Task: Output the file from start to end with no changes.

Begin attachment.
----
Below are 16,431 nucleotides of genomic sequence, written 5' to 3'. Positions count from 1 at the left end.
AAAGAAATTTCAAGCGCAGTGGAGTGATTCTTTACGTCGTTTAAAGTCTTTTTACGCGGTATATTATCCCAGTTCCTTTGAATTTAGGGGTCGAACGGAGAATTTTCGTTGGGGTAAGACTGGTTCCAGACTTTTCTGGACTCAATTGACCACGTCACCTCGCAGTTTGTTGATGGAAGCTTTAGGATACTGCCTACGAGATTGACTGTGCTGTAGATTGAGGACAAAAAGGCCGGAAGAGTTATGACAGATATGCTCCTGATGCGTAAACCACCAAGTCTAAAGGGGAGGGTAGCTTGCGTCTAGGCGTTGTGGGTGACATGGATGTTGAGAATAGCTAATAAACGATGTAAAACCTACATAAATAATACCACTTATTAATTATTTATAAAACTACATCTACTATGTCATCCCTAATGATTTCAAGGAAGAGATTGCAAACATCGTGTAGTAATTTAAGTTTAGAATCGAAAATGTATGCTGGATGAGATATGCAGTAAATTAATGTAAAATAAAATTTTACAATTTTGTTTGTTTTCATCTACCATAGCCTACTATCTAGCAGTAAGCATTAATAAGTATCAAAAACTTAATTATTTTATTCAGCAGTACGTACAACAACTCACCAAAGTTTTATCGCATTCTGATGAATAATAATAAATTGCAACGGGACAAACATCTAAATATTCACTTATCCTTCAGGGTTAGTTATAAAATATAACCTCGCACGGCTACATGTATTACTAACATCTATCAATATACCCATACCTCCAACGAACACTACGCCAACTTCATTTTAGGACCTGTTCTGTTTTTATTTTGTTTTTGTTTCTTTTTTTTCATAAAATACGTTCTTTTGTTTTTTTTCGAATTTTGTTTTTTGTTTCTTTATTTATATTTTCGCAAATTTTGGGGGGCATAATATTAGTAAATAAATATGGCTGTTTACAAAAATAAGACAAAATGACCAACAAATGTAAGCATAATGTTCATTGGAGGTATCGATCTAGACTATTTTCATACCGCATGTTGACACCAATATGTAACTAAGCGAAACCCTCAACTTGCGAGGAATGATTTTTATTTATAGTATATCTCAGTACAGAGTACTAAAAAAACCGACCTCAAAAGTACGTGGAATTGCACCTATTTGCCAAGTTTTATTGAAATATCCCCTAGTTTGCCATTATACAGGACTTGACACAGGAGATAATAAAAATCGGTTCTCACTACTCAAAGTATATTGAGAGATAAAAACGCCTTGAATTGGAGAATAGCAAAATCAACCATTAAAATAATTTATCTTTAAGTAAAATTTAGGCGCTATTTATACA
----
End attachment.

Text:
Below are 16,431 nucleotides of genomic sequence, written 5' to 3'. Positions count from 1 at the left end.
AAAGAAATTTCAAGCGCAGTGGAGTGATTCTTTACGTCGTTTAAAGTCTTTTTACGCGGTATATTATCCCAGTTCCTTTGAATTTAGGGGTCGAACGGAGAATTTTCGTTGGGGTAAGACTGGTTCCAGACTTTTCTGGACTCAATTGACCACGTCACCTCGCAGTTTGTTGATGGAAGCTTTAGGATACTGCCTACGAGATTGACTGTGCTGTAGATTGAGGACAAAAAGGCCGGAAGAGTTATGACAGATATGCTCCTGATGCGTAAACCACCAAGTCTAAAGGGGAGGGTAGCTTGCGTCTAGGCGTTGTGGGTGACATGGATGTTGAGAATAGCTAATAAACGATGTAAAACCTACATAAATAATACCACTTATTAATTATTTATAAAACTACATCTACTATGTCATCCCTAATGATTTCAAGGAAGAGATTGCAAACATCGTGTAGTAATTTAAGTTTAGAATCGAAAATGTATGCTGGATGAGATATGCAGTAAATTAATGTAAAATAAAATTTTACAATTTTGTTTGTTTTCATCTACCATAGCCTACTATCTAGCAGTAAGCATTAATAAGTATCAAAAACTTAATTATTTTATTCAGCAGTACGTACAACAACTCACCAAAGTTTTATCGCATTCTGATGAATAATAATAAATTGCAACGGGACAAACATCTAAATATTCACTTATCCTTCAGGGTTAGTTATAAAATATAACCTCGCACGGCTACATGTATTACTAACATCTATCAATATACCCATACCTCCAACGAACACTACGCCAACTTCATTTTAGGACCTGTTCTGTTTTTATTTTGTTTTTGTTTCTTTTTTTTCATAAAATACGTTCTTTTGTTTTTTTTCGAATTTTGTTTTTTGTTTCTTTATTTATATTTTCGCAAATTTTGGGGGGCATAATATTAGTAAATAAATATGGCTGTTTACAAAAATAAGACAAAATGACCAACAAATGTAAGCATAATGTTCATTGGAGGTATCGATCTAGACTATTTTCATACCGCATGTTGACACCAATATGTAACTAAGCGAAACCCTCAACTTGCGAGGAATGATTTTTATTTATAGTATATCTCAGTACAGAGTACTAAAAAAACCGACCTCAAAAGTACGTGGAATTGCACCTATTTGCCAAGTTTTATTGAAATATCCCCTAGTTTGCCATTATACAGGACTTGACACAGGAGATAATAAAAATCGGTTCTCACTACTCAAAGTATATTGAGAGATAAAAACGCCTTGAATTGGAGAATAGCAAAATCAACCATTAAAATAATTTATCTTTAAGTAAAATTTAGGCGCTATTTATACA